When Donald Trump Pretended to Be His Own Spokesperson, John Barron, in the 1980s
In the 1980s, reporters seeking a conversation with Donald Trump often found themselves directed to a spokesperson named John Barron. A normal procedure for busy executives, but there’s a twist; John Barron was none other than Donald Trump himself, disguised behind a fake identity. Trump’s use of this pseudonym, which lasted for a surprising decade, stands in stark contrast to the fearless and unfiltered image he showcases as a political individualist today. This bombshell revelation indicates that the billionaire real estate mogul might not have always been as courageous as he portrays himself.
This pretense began back in the 1980s when Barron first surfaced in a New York Times report about Trump’s controversial decision to destroy sculptures promised for the Metropolitan Museum of Art. Trump, recruiting the alias, used it to dodge reporters before eventually granting an interview under his real name, claiming he hadn't been in town. Throughout the years, Barron surfaced in various incidents, acting as Trump’s mouthpiece. When the Trump Castle plan fell through in 1984, So-called Barron portrayed it as a business victory, asserting, "It sure is easier to get a large commission on a $105 million sale than to put up a building."
As per NPR, even in his role as owner of the USFL’s New Jersey Generals in 1985, Trump, disguised as Barron, publicly pressured the league to cover expenses for quarterback Doug Flutie. As per The Washington Post, Barron commented, “When a guy goes out and spends more money than a player is worth, he expects to get partial reimbursement from the other owners.” This charade would have been continued if not for a lawsuit in 1990, where Trump admitted under oath, “I believe on occasion I used that name.”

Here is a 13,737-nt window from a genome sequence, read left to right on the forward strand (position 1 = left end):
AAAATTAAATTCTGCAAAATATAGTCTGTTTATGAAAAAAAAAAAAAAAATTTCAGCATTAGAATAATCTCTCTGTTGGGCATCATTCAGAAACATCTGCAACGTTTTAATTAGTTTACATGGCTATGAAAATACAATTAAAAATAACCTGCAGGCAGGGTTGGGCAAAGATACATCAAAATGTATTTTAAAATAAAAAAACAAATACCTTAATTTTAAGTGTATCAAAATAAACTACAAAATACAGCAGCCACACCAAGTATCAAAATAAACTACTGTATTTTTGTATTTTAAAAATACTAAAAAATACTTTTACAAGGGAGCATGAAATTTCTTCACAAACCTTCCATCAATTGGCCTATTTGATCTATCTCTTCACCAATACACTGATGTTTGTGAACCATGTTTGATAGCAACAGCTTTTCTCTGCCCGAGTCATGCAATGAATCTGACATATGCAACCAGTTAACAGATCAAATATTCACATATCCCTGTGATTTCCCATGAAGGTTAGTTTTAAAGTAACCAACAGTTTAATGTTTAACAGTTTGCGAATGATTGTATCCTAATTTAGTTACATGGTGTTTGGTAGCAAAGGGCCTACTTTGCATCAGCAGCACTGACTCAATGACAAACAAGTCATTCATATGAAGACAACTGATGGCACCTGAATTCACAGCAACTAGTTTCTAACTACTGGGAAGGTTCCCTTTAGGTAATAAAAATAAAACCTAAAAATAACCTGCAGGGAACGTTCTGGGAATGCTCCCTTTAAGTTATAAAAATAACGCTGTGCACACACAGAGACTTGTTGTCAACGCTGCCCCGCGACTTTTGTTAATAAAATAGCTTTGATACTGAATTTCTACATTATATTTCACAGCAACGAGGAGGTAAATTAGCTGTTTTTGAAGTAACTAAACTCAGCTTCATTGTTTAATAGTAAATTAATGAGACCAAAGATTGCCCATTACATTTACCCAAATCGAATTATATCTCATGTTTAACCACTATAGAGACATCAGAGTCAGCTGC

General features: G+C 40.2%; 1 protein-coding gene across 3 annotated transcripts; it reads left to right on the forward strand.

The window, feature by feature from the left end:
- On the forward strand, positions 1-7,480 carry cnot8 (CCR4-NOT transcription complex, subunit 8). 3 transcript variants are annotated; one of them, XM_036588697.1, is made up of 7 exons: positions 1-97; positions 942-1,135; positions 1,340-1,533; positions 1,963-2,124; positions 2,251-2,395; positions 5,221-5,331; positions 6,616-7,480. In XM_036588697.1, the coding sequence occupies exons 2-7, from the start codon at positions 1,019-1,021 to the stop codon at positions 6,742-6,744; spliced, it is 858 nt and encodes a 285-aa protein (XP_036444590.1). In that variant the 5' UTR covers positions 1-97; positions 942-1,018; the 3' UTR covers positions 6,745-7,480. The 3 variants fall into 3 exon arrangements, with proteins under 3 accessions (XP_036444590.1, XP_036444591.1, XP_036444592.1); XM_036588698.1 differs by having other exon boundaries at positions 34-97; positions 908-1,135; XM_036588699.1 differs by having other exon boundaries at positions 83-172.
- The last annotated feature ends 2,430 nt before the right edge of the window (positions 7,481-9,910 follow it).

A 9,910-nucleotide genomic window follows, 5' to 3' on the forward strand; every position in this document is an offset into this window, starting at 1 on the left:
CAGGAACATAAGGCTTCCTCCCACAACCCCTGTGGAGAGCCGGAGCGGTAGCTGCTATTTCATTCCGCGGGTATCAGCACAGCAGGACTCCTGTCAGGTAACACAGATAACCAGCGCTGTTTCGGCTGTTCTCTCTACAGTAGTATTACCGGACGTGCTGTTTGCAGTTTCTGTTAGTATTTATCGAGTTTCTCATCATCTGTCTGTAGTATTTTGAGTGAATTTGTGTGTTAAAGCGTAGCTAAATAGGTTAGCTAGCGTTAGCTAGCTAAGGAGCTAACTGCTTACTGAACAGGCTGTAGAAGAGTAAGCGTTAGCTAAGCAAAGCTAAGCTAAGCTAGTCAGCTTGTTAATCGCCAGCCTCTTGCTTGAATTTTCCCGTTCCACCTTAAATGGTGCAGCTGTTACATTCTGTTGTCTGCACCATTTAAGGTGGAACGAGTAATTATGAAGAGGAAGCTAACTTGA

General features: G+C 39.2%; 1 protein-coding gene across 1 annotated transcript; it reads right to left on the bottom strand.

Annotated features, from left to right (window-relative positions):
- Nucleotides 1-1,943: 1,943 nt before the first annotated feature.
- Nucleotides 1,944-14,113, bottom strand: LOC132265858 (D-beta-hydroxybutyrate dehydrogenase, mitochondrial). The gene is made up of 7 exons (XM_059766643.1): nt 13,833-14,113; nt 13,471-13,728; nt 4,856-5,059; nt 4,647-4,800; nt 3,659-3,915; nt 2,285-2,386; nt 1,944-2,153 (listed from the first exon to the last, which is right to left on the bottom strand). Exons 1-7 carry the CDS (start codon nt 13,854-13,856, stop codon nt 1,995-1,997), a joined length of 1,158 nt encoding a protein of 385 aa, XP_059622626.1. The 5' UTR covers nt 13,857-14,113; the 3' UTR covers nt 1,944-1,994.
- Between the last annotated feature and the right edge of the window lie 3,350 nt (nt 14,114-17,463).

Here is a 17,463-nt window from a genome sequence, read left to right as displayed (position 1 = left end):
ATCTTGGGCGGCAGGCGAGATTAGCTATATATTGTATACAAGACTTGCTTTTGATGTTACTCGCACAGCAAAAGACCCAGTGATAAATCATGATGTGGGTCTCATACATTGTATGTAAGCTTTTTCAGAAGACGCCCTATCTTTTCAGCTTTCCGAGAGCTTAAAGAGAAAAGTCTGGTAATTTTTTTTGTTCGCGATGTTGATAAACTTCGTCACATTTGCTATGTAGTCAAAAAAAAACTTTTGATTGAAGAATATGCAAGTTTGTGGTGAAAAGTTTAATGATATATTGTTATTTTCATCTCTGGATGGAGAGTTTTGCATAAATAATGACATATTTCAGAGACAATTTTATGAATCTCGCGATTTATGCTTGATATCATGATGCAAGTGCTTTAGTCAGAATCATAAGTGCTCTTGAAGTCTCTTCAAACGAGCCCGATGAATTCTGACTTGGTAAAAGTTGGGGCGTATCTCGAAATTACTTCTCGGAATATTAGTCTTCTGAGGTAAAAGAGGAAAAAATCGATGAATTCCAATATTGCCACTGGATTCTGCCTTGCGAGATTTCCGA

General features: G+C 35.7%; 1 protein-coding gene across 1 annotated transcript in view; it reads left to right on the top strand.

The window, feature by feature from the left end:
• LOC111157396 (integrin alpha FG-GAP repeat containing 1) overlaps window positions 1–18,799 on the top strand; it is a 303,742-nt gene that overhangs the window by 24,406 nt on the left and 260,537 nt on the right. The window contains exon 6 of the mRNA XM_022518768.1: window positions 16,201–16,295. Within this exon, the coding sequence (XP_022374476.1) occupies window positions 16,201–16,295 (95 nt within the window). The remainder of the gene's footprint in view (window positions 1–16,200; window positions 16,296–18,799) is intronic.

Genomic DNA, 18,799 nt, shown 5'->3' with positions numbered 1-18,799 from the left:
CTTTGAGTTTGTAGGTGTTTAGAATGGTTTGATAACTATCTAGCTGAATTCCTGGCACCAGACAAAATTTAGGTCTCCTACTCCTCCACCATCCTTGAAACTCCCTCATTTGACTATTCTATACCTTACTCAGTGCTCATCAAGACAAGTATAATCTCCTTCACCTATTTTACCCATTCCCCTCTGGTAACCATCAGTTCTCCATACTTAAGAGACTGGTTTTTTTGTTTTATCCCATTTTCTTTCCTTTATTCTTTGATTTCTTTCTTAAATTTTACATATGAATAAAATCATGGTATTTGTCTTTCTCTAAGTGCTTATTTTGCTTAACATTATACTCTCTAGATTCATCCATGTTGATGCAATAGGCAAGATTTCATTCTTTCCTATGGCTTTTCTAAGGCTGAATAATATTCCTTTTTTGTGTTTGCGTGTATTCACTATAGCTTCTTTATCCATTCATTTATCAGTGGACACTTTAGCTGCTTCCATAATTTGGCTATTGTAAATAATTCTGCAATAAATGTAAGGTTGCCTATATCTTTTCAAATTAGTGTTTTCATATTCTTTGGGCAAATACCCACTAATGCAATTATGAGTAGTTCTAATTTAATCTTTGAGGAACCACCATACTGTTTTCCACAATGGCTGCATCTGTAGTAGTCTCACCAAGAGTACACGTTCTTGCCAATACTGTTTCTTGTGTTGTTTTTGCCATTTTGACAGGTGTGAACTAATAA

After the revelation, the Associated Press released a short lighthearted piece about a real-life man named John Baron who was a partner in a management consulting firm. Baron who had learned of Trump’s name drama sent him a letter. “I ask only that you consider inviting my mother, the estimable Betty Baron, to lunch in New York as a way of thanking her,” Baron wrote. “After all, it was she who came up with the name by which we both have prospered.”
Trump's biographer, Michael D'Antonio, suggests that Trump inherited this phony-spokesman tactic from his father, Fred Trump, who sometimes posed as "Mr. Green." Despite the allegations, Trump frequently denied and asserted, "You're telling me about it for the first time and it doesn't sound like my voice at all. I have many, many people that are trying to imitate my voice and you can imagine that," he added. "This sounds like one of these scams, one of the many scams. It doesn't sound like me."
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